As the opioid epidemic continues to make headlines, hospitals are facing increasing pressure to detect and prevent controlled substance diversion. In response, the American Society of Health-System Pharmacists (ASHP) released guidelines on developing a comprehensive diversion prevention program which builds upon similar publications by the CDC, DEA and The Joint Commission. Given the risks, hospitals should heed these guidelines to ensure they have the safeguards in place to avoid similar incidents that have plagued the headlines.
ASHP guidelines on preventing diversion of controlled substances
[su_pullquote align=”right”]1 million
doses diverted by 2 pharmacy techs[/su_pullquote]
The primary recommendation of the ASHP Guidelines is to create a multi-disciplinary task force. By including representatives from administration, pharmacy, information technology and provider groups, a collaborative program promotes a culture of accountability and is able to drive hospital-wide improvements. The diversion prevention task force is responsible for staying up-to-date on regulatory requirements, reviewing and improving policies and procedures, and ensuring there are adequate system-level and provider-level controls in place. This oversight should include everything from storage and security, to prescribing and medication dispensing practice, to staff education and real-time response to incidents.
Organizational challenges facing hospital pharmacies
[su_pullquote align=”left”]1 in 10
practitioners fall into drug or alcohol abuse[/su_pullquote]
Cultural challenges can stand in the way of fostering a culture of accountability and compliance. Many hospitals have legacy practices that prioritize physician satisfaction over a potentially more secure system of controls, what diversion expert Greg Burger calls a “culture of cater.” Similarly, a “culture of trust” is often the basis for diversion prevention strategies, rather than a sophisticated system of controls, checks, and processes that apply regardless of the employee’s position, seniority or convenience. While trust is a crucial component in team-based care, lax or non-compliant practices can easily be perpetuated when allowances are made for individual employees.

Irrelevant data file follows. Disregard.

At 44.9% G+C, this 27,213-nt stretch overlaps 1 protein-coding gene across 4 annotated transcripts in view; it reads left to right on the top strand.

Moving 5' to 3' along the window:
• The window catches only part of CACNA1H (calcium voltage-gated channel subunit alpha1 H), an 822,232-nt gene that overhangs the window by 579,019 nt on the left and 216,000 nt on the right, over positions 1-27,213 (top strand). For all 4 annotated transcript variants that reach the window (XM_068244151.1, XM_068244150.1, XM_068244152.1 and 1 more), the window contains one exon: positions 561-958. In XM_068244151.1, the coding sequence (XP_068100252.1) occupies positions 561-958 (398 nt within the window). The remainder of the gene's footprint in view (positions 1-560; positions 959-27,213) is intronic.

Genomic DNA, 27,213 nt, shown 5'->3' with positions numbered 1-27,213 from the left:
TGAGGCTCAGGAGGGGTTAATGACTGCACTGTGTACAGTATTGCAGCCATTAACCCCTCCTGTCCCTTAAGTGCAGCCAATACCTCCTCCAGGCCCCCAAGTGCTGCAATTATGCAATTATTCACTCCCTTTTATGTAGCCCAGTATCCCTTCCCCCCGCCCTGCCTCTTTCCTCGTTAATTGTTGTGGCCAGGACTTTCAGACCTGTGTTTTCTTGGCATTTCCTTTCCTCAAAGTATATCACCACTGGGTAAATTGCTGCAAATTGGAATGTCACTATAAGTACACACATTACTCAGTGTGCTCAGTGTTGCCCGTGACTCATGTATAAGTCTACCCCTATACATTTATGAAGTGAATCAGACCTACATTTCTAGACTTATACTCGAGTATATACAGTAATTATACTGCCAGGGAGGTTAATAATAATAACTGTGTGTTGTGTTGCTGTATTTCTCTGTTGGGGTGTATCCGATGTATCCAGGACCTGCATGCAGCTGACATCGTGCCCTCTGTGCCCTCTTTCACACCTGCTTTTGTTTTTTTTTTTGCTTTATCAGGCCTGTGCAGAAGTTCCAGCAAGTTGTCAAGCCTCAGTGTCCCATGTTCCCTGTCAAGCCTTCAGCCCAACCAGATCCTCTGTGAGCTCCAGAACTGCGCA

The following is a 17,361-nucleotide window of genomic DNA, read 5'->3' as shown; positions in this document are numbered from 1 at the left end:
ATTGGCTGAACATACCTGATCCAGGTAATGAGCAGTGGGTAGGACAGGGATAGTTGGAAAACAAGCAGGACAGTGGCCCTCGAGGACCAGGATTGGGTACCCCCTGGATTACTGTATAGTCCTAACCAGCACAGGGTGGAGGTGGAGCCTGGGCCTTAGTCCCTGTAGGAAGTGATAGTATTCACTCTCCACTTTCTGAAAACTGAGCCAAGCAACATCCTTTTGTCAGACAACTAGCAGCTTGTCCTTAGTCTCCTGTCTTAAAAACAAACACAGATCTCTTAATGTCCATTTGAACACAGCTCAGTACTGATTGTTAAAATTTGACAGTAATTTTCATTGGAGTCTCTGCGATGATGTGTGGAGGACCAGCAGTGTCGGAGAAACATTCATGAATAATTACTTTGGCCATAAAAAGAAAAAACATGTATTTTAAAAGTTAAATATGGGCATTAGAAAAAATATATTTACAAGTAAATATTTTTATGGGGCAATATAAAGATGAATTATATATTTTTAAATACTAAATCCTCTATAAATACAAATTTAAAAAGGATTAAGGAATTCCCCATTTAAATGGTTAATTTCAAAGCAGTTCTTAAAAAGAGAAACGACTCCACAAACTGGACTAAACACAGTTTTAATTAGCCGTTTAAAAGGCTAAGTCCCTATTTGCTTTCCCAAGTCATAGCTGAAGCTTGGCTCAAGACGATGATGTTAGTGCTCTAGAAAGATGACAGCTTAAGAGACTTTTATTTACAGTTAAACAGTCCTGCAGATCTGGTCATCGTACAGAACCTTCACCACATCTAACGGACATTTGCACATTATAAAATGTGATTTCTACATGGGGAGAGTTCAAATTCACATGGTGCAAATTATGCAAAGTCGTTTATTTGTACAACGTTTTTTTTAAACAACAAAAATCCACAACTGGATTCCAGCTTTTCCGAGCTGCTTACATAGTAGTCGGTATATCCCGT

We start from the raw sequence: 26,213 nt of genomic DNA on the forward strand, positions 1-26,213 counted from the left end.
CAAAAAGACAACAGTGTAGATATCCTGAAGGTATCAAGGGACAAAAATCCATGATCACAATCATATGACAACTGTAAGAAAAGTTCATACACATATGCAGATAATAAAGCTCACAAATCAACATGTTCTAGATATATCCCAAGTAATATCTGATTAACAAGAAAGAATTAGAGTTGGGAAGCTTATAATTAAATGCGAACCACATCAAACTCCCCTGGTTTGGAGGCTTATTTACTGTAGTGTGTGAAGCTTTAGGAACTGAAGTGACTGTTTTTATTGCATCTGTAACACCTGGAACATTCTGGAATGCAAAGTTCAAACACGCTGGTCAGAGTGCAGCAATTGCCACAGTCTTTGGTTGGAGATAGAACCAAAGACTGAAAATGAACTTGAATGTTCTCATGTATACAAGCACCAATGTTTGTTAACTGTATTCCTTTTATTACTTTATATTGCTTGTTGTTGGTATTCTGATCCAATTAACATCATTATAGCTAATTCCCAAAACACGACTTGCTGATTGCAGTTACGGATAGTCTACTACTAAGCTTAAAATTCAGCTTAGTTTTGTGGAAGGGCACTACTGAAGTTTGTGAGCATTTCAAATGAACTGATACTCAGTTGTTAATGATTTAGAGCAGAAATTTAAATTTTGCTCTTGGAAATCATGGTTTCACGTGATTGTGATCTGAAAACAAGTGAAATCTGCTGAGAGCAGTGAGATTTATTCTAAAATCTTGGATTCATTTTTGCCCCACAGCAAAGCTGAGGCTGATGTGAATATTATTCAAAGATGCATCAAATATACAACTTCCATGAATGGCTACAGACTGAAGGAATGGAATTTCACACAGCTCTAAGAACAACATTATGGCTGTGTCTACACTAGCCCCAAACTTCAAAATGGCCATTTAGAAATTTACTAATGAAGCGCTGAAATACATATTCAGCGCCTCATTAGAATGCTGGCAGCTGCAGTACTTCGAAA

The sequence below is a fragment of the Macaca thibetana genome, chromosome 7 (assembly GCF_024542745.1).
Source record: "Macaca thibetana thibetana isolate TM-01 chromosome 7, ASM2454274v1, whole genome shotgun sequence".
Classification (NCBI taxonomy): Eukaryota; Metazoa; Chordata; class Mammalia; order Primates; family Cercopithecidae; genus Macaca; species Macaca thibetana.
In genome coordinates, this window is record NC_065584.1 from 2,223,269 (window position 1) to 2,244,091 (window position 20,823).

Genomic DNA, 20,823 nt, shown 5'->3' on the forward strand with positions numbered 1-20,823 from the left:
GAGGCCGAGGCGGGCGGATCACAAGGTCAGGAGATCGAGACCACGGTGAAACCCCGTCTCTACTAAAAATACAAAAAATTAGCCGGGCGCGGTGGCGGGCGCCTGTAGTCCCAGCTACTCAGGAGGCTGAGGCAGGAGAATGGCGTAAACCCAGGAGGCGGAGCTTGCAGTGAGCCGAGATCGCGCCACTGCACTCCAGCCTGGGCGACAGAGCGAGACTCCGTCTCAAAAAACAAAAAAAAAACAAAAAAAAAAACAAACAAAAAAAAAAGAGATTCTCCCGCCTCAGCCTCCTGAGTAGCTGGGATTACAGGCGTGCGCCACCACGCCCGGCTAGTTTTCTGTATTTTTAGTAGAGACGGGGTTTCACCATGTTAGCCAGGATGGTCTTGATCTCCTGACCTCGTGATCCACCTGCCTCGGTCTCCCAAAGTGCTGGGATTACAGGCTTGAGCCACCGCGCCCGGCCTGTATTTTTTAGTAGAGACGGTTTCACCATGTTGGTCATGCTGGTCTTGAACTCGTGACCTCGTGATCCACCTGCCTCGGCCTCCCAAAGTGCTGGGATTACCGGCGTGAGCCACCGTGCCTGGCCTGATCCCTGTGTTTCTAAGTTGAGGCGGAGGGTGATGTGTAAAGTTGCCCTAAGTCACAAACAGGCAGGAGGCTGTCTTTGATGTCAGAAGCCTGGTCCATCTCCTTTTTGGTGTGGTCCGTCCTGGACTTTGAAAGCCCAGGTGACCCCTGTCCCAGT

Creating a culture of compliance
[su_pullquote align=”right”]$5.6 million
street value of oxycodone doses diverted by DOP[/su_pullquote]
So how to create a “culture of compliance” around controlled substances with the same emphasis and internal support that meets accreditation surveys/visits and other patient-care standards? Directors of Pharmacy must balance headcount, budgets, clinical duties and core pharmacy work. 100% manual audit coverage isn’t a reality for most pharmacies given the staff numbers and budgets of today, but we’ve identified three steps to take toward greater audit coverage and controlled substance visibility:
- Aggregate data across systems
- Use machine learning to facilitate workflows
- Leverage data to facilitate conversations on how to improve
The costs of drug diversion are simply too high for hospitals to make the tracking, monitoring, and auditing of controlled substances anything other than a top priority. Contact me (firstname.lastname@example.org) if you are interested in learning more about how Kit Check is helping augment hospital pharmacies’ efforts to prevent diversion.